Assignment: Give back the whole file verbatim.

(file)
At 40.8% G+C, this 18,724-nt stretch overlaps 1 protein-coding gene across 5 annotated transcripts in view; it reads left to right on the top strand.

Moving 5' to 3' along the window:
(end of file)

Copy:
At 40.8% G+C, this 18,724-nt stretch overlaps 1 protein-coding gene across 5 annotated transcripts in view; it reads left to right on the top strand.

Moving 5' to 3' along the window: